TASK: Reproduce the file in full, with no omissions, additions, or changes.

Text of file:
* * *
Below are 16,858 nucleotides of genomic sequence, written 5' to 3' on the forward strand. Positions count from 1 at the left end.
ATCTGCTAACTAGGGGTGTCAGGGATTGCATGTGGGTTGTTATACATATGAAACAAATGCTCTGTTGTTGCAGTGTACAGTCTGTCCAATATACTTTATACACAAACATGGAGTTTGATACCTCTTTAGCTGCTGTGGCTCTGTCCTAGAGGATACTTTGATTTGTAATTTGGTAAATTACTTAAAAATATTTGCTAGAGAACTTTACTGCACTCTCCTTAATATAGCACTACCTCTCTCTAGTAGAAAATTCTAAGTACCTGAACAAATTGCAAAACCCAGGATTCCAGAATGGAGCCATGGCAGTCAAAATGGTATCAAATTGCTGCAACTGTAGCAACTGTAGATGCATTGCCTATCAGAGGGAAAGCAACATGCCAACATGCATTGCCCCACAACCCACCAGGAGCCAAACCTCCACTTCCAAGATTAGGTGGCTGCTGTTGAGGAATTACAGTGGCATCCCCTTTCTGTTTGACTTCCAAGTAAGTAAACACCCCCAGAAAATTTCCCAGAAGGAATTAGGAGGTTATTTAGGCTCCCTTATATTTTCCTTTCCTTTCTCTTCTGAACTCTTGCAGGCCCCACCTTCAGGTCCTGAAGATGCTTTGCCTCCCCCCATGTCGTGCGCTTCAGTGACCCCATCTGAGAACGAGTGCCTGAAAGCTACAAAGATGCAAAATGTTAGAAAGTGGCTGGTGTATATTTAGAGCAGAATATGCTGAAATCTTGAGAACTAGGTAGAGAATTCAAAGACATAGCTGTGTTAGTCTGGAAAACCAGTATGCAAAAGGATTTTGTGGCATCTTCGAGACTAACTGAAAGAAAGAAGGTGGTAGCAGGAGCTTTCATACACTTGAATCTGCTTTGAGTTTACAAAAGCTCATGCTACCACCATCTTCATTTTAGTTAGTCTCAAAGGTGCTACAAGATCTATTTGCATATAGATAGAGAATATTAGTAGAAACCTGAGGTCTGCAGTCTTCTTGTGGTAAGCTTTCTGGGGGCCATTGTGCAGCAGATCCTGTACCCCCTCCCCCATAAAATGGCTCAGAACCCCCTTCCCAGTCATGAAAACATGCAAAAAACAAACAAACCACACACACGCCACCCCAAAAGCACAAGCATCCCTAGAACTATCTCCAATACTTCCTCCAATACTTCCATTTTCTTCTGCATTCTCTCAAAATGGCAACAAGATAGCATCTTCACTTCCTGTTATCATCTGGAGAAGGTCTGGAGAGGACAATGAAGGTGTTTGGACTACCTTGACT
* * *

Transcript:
Below are 16,858 nucleotides of genomic sequence, written 5' to 3' on the forward strand. Positions count from 1 at the left end.
ATCTGCTAACTAGGGGTGTCAGGGATTGCATGTGGGTTGTTATACATATGAAACAAATGCTCTGTTGTTGCAGTGTACAGTCTGTCCAATATACTTTATACACAAACATGGAGTTTGATACCTCTTTAGCTGCTGTGGCTCTGTCCTAGAGGATACTTTGATTTGTAATTTGGTAAATTACTTAAAAATATTTGCTAGAGAACTTTACTGCACTCTCCTTAATATAGCACTACCTCTCTCTAGTAGAAAATTCTAAGTACCTGAACAAATTGCAAAACCCAGGATTCCAGAATGGAGCCATGGCAGTCAAAATGGTATCAAATTGCTGCAACTGTAGCAACTGTAGATGCATTGCCTATCAGAGGGAAAGCAACATGCCAACATGCATTGCCCCACAACCCACCAGGAGCCAAACCTCCACTTCCAAGATTAGGTGGCTGCTGTTGAGGAATTACAGTGGCATCCCCTTTCTGTTTGACTTCCAAGTAAGTAAACACCCCCAGAAAATTTCCCAGAAGGAATTAGGAGGTTATTTAGGCTCCCTTATATTTTCCTTTCCTTTCTCTTCTGAACTCTTGCAGGCCCCACCTTCAGGTCCTGAAGATGCTTTGCCTCCCCCCATGTCGTGCGCTTCAGTGACCCCATCTGAGAACGAGTGCCTGAAAGCTACAAAGATGCAAAATGTTAGAAAGTGGCTGGTGTATATTTAGAGCAGAATATGCTGAAATCTTGAGAACTAGGTAGAGAATTCAAAGACATAGCTGTGTTAGTCTGGAAAACCAGTATGCAAAAGGATTTTGTGGCATCTTCGAGACTAACTGAAAGAAAGAAGGTGGTAGCAGGAGCTTTCATACACTTGAATCTGCTTTGAGTTTACAAAAGCTCATGCTACCACCATCTTCATTTTAGTTAGTCTCAAAGGTGCTACAAGATCTATTTGCATATAGATAGAGAATATTAGTAGAAACCTGAGGTCTGCAGTCTTCTTGTGGTAAGCTTTCTGGGGGCCATTGTGCAGCAGATCCTGTACCCCCTCCCCCATAAAATGGCTCAGAACCCCCTTCCCAGTCATGAAAACATGCAAAAAACAAACAAACCACACACACGCCACCCCAAAAGCACAAGCATCCCTAGAACTATCTCCAATACTTCCTCCAATACTTCCATTTTCTTCTGCATTCTCTCAAAATGGCAACAAGATAGCATCTTCACTTCCTGTTATCATCTGGAGAAGGTCTGGAGAGGACAATGAAGGTGTTTGGACTACCTTGACT